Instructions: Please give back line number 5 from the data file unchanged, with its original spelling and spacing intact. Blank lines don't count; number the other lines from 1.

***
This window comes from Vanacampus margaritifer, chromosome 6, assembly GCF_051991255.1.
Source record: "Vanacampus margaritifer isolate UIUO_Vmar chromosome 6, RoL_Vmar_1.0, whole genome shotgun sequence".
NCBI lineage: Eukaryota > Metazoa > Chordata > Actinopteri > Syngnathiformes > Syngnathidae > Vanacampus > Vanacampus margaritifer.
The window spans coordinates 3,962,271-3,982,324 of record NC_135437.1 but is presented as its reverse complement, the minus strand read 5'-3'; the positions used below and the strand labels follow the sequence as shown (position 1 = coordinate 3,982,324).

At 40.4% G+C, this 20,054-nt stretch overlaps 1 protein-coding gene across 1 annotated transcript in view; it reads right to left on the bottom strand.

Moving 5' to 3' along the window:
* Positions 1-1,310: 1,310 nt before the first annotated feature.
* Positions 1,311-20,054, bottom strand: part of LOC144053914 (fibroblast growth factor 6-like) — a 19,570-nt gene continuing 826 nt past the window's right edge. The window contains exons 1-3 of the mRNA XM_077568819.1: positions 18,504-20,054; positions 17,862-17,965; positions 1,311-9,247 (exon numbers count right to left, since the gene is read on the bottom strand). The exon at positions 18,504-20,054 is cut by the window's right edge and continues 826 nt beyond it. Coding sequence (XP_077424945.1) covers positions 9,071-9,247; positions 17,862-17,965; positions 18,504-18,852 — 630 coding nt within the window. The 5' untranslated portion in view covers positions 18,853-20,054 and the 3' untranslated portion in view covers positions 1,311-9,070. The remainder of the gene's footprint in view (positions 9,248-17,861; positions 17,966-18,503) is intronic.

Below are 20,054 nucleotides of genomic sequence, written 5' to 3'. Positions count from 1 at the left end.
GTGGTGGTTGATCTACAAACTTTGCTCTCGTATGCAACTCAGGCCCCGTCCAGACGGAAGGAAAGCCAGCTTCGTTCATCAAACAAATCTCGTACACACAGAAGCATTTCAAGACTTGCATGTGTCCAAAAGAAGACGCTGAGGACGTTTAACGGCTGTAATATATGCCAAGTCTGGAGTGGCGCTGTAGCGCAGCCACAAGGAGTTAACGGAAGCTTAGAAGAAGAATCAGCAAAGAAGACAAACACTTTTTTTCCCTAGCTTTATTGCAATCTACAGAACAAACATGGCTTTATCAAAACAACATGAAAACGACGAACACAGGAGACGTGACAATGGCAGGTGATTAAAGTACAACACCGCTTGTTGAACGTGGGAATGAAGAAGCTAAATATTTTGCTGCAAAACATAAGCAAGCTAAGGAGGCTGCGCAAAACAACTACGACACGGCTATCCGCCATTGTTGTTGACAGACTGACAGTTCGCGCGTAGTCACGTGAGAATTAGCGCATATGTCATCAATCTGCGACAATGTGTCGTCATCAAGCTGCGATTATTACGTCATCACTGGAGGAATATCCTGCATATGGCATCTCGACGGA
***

At 40.4% G+C, this 20,054-nt stretch overlaps 1 protein-coding gene across 1 annotated transcript in view; it reads right to left on the bottom strand.